This morning I carried on a ritual that has been passed down in my family for (at least) three generations. Before I ate breakfast, or even made coffee I smashed some garlic and opened several cans of tomato paste. This is the SanGeorge Sunday tomato sauce ritual. According to my dad, his father made a big pot of sauce every Sunday and he learned how to make it by watching his father make it. I assume that this tradition was carried over from Italy when my great-grandfather came to the United States one hundred years ago.
This may be the last time I make sauce this winter. Sauce season coincides almost directly with football season, the two are linked in my mind, as is the phrase, "somebody stir the sauce!", repeated every 20 minutes throughout the 6-8 hour duration of cooking time. I remember when I was little my dad would start the sauce and the meatballs around 8am. He would bring the sauce to a simmer and let it cook while we went to church. When we returned home the house would be full of the rich aroma of tomatoes, tantalizing us. But, we would have to wait another three or four hours until the sauce "turned", or matured to have the full rich flavor that makes it so good. My dad would have two spoons on the stove next to the pot; one for stirring and one for tasting. When my father was engrossed in the Buffalo Bills game on the TV, I would often use the latter spoon to sneak a meatball, sometimes having to shove the whole (and very hot) thing in my mouth to avoid detection.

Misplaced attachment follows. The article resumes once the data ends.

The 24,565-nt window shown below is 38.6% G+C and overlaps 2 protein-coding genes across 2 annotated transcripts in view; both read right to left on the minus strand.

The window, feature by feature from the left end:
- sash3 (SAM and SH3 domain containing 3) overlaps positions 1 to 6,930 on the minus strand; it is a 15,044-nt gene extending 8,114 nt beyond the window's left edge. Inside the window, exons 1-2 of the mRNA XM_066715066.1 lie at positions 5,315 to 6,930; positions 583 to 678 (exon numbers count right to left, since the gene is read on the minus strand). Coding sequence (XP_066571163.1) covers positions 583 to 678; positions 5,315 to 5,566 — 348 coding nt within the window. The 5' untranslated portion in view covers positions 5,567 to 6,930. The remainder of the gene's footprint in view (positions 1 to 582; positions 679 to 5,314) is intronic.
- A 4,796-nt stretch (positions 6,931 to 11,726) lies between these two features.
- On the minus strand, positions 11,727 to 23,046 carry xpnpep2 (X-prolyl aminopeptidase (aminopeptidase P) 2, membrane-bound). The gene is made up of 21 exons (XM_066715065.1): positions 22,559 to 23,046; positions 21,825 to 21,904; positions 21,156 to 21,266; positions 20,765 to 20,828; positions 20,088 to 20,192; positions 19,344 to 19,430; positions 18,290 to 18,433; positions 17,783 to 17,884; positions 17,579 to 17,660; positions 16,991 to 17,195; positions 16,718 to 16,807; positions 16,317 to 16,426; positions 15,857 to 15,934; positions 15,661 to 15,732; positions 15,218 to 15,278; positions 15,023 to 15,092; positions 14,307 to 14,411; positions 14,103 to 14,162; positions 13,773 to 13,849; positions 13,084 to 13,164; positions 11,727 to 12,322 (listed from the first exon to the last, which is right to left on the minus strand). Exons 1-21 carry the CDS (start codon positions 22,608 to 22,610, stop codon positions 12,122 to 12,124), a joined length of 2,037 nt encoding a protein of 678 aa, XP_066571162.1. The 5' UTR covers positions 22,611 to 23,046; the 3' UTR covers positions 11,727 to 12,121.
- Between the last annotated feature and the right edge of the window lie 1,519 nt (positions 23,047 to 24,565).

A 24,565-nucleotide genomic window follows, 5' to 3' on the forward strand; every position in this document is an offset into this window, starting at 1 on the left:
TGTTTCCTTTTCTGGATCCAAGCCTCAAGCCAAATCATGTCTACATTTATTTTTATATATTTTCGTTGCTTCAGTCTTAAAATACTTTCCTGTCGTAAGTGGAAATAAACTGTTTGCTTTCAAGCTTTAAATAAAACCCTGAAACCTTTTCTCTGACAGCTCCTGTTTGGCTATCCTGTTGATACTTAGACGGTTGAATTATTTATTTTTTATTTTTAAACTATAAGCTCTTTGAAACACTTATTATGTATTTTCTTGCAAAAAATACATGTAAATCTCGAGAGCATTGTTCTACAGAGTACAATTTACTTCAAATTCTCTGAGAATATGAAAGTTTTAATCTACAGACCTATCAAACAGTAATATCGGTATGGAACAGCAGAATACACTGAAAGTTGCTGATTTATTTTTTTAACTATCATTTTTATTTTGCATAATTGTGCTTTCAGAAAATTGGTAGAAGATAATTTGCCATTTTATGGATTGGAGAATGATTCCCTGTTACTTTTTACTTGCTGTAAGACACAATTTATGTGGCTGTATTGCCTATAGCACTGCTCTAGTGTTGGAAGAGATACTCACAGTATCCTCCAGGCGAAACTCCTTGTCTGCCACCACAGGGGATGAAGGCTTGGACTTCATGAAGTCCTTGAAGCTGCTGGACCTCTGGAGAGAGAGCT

Sadly now my father can no longer eat the sauce that he loved to make. Being a survivor of throat cancer, with radiation and multiple surgeries, he hasn't been able to eat solid food for some time. Recently the doctors have told him that he is to have "nothing by mouth". All of his nutrition is fed through a tube in his stomach, mostly while he sleeps. So when I sometimes get frustrated about not being able to eat things because of gluten, I contrast it to my father who can't eat anything at all. So what if I can't eat semolina pasta, rice pasta isn't that bad. So what if I can't eat doughnuts or pizza, there are hundreds (or thousands) of foods and flavors that I can eat. It's times like this that I remember that life really is good without gluten!
This meatball's for you dad.
Oh, what? You want the recipe for the sauce? Sorry, but there are some things that even I have to keep secret! I will suggest a great Italian dish for a cold day; try my Chicken Cacciatore recipe, I made this last week and it's hard to go wrong with it.